How to use a mini story in a Spanish beginner class

I have become a fan of TPRS because I do believe it is the most efficient way so far to help students develop both fluency and accuracy in Spanish. However, I am new to the techniques and although I read the Big Green Book: Fluency through TPR Storytelling, I guess that my biggest worry is that I won’t have enough worksheets/activities for students to do during my lessons because I have become so used to producing tons of resources in order to keep them busy. Needless to say I have found out that my students can actually stay engaged while listening to comprehensible input and that I do not need to have tons of worksheets ready for just one lesson. And this is what I love about this method: it does not require a lot of preparation but at least three key structures to repeat!

And here is one fun activity that came to my mind just before my lesson with 6th graders started. I quickly wrote this mini story on the board as a mean to circle the key structures “tiene“, “abre” and “hay“:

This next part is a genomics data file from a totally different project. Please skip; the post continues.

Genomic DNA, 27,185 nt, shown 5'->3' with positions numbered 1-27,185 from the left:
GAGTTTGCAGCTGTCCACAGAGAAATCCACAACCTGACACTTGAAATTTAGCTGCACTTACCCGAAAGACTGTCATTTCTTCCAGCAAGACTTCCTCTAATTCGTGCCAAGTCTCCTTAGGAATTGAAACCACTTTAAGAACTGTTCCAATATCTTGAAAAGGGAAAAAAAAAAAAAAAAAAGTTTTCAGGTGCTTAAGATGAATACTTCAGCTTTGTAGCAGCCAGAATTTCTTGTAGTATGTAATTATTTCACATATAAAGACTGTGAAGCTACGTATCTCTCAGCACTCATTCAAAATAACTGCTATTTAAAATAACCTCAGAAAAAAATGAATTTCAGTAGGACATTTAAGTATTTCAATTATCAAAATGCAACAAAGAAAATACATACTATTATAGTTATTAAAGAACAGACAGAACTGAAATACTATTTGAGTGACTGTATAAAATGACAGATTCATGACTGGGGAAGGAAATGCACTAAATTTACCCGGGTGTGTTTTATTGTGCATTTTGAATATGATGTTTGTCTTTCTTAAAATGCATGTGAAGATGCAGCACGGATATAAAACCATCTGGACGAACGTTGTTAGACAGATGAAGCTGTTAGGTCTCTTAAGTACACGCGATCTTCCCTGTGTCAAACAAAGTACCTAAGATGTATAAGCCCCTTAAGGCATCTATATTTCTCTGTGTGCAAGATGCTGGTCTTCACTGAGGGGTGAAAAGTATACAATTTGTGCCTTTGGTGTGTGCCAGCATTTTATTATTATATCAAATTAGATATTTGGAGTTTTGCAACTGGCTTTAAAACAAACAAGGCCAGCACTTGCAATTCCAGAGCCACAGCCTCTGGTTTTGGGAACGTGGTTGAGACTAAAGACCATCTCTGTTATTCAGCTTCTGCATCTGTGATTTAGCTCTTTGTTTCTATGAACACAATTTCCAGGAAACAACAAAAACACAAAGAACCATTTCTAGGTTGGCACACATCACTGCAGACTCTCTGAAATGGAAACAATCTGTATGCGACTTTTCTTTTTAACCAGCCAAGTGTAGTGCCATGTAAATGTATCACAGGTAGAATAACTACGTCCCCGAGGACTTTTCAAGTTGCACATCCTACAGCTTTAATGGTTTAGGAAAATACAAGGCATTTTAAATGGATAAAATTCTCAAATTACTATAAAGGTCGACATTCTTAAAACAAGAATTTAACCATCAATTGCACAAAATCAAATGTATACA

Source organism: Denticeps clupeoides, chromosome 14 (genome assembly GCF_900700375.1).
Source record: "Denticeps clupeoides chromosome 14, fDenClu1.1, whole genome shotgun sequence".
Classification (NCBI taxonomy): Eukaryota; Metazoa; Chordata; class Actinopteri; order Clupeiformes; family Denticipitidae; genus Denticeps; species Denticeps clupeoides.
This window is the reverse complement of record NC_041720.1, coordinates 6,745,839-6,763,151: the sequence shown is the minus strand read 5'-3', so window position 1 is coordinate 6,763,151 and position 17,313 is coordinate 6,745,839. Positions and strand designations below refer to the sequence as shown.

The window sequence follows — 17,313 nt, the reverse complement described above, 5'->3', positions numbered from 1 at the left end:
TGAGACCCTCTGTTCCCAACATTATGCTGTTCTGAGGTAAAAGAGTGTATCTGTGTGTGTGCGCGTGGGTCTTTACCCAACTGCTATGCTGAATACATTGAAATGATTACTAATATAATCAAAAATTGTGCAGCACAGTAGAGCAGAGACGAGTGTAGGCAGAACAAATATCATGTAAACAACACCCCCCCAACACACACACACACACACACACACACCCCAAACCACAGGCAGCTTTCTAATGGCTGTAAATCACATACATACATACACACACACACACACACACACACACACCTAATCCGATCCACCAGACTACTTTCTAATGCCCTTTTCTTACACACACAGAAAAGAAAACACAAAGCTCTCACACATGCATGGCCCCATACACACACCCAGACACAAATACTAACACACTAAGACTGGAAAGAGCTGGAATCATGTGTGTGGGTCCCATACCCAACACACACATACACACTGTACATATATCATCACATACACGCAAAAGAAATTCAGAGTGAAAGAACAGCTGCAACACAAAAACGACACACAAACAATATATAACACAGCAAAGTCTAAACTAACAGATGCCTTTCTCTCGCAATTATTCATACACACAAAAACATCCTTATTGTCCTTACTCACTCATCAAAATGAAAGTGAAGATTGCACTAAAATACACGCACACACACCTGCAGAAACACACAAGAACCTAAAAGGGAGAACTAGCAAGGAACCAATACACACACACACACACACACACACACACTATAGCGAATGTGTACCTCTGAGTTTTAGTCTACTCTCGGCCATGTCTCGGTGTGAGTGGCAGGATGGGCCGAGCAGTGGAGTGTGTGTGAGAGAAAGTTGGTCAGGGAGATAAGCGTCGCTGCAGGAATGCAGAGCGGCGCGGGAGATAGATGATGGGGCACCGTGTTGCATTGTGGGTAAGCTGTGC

After circling the structures, I asked my students to create their own mini stories by changing the words underlined. I left them one minute to think silently about their mini stories. There was no writing required because I wanted them to speak. After the one minute had gone, my students had to tell their stories to another classmate. Some of their stories were actually so much funnier than mine and I was amazed by their accuracy at such a beginner level. This nearly took the whole 40 minutes period and my students were happy because although the class was in Spanish all along, they understood everything and they could communicate too.

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